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The longer the heat wave lingers over the Midwest, the more concerned area farmers become. And if the unusual weather pattern hasn’t already hurt yields, experts say that it won’t be long until it does.
“It’s been a long time since we’ve had a prolonged heat wave like this,” said Ron Marshel, manager of the Fayette County Farm Bureau. “And even though we’ve gotten enough moisture to keep the plants going, the heat has taken a toll.”
In particular, Marshel said that the extreme heat has stressed corn plants during the critical pollination stage.
“The month of July was too hot for pollination,” he said. “Even though the corn may look great, some of the ears have not filled out. They just didn’t get pollinated well. We can’t make any blanket statements yet, but it’s enough to concern me.”
At this point, Fayette County isn’t hurting for moisture like many counties in the central and north-central parts of the state. Maps released this week by the Illinois State Water Survey show Fayette County straddling the line between an area to the south that received 100-125 percent of the normal July precipitation and an area to the north that received 75-100 percent of the norm.
The situation gets even more grim as you go north – with a band of very dry conditions from Danville and Champaign on the east to Beardstown and Quincy on the west. Those areas had between 25 and 50 percent of the normal precipitation in July. The central part of the state – Springfield, Peoria and Decatur – received 50-75 percent of the normal precipitation for the month.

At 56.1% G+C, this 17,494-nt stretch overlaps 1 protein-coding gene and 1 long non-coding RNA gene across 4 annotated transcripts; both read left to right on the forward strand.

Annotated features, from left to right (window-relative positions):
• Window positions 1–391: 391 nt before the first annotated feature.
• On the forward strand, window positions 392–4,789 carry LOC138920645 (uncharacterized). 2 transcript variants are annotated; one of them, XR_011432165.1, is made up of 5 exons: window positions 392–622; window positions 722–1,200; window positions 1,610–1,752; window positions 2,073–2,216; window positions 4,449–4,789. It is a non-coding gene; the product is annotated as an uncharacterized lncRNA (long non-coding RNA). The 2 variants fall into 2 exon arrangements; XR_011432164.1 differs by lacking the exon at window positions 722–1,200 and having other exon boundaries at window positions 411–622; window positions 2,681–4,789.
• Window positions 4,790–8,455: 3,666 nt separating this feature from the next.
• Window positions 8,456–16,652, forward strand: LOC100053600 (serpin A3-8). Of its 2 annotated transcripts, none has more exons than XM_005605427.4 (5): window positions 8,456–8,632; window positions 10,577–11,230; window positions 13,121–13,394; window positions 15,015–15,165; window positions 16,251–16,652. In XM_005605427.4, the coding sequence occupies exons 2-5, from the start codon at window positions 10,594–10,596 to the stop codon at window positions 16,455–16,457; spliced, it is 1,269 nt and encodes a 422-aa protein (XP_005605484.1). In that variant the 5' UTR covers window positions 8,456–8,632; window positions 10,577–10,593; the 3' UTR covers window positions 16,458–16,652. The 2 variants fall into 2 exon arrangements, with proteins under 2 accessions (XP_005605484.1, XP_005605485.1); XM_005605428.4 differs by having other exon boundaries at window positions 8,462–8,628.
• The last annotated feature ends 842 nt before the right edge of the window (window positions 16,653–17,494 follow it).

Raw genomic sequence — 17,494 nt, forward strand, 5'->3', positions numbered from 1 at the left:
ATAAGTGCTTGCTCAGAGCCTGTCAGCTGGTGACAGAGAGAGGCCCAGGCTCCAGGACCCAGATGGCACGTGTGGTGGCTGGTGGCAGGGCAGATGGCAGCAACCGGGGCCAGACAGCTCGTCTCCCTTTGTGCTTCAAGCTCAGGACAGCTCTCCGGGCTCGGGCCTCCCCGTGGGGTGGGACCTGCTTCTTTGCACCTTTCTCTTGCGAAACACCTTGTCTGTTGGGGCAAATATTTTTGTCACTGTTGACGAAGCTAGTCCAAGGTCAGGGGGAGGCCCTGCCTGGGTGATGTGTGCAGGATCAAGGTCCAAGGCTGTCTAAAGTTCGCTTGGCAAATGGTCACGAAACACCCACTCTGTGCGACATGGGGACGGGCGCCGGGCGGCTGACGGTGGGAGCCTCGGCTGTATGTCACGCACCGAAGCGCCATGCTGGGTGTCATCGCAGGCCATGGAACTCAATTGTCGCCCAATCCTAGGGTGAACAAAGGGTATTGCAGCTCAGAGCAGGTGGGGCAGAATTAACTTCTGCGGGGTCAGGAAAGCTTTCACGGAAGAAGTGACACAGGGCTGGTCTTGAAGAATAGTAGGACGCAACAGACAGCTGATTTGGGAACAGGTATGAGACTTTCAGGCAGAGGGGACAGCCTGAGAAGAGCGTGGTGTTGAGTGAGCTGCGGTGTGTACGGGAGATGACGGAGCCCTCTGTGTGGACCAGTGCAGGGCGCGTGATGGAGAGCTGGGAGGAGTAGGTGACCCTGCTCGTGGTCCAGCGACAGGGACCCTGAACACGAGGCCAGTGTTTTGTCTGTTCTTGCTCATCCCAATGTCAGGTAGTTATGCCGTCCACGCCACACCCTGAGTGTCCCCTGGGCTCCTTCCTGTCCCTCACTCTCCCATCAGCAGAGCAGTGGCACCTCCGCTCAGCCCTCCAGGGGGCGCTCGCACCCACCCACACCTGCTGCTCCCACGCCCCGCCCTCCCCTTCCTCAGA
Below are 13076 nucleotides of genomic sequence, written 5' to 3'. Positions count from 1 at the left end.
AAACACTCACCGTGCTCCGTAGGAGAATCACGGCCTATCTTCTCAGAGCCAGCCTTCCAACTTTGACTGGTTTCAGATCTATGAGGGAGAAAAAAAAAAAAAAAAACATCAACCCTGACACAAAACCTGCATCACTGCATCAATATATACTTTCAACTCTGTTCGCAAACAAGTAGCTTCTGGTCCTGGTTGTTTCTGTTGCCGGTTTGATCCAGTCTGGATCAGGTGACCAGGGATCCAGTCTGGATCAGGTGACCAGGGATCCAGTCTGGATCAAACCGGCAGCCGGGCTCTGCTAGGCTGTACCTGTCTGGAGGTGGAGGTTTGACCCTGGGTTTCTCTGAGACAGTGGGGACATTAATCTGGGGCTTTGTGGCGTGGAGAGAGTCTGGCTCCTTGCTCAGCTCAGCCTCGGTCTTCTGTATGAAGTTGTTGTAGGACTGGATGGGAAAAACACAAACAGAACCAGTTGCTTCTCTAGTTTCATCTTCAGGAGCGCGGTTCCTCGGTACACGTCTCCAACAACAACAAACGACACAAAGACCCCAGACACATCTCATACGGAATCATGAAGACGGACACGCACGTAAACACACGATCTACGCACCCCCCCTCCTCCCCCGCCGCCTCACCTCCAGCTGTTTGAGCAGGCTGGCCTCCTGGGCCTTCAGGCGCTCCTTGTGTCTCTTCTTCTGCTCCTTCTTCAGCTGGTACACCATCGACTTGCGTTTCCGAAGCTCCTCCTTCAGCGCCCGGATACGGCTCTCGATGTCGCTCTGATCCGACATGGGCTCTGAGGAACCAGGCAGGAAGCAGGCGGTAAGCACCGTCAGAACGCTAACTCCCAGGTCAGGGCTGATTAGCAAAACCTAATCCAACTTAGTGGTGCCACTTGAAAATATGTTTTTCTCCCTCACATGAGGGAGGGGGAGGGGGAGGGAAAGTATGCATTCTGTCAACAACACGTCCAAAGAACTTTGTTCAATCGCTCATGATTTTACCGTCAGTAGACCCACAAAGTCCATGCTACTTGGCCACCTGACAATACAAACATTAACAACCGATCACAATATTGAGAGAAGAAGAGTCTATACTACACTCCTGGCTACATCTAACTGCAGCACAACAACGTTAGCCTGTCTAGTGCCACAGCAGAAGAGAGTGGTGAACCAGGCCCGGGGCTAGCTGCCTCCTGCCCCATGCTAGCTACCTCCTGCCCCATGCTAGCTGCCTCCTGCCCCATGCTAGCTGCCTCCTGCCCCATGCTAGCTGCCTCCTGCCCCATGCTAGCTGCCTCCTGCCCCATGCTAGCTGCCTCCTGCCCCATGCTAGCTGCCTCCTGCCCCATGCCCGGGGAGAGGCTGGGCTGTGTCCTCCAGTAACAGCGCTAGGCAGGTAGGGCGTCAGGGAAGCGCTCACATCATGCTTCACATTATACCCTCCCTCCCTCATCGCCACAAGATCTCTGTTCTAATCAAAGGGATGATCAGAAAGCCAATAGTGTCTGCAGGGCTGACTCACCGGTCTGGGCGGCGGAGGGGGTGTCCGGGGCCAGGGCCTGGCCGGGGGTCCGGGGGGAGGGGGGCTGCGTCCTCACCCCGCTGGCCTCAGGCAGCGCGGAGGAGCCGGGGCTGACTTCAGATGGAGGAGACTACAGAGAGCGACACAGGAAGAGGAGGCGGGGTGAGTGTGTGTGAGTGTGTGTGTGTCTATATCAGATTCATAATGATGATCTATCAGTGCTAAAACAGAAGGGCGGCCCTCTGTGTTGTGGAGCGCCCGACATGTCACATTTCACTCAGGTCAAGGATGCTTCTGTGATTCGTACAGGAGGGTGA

At least for the time being, soybeans don’t seem to have been affected as adversely as corn.
“The more mature beans are forming a canopy (between rows) and are looking good,” Marshel said. “They have been helped by the rains we’ve gotten in our area. We’ve had an extended planting season, so we have beans all over the map – from just a few inches tall to fully mature height. Hopefully, we'll have a late frost.”
Marshel said that while he hasn’t received reports of any livestock deaths due to the heat, he has heard of producers putting fans and misters in their barns to cool the animals.
“We’ve been pretty fortunate here,” he said. “But the forecasts say that we’re in for more hot and dry weather in August.”
Because of the unusual growing conditions, Marshel said that the Farm Bureau’s annual crop survey will be delayed – probably until the second week in September.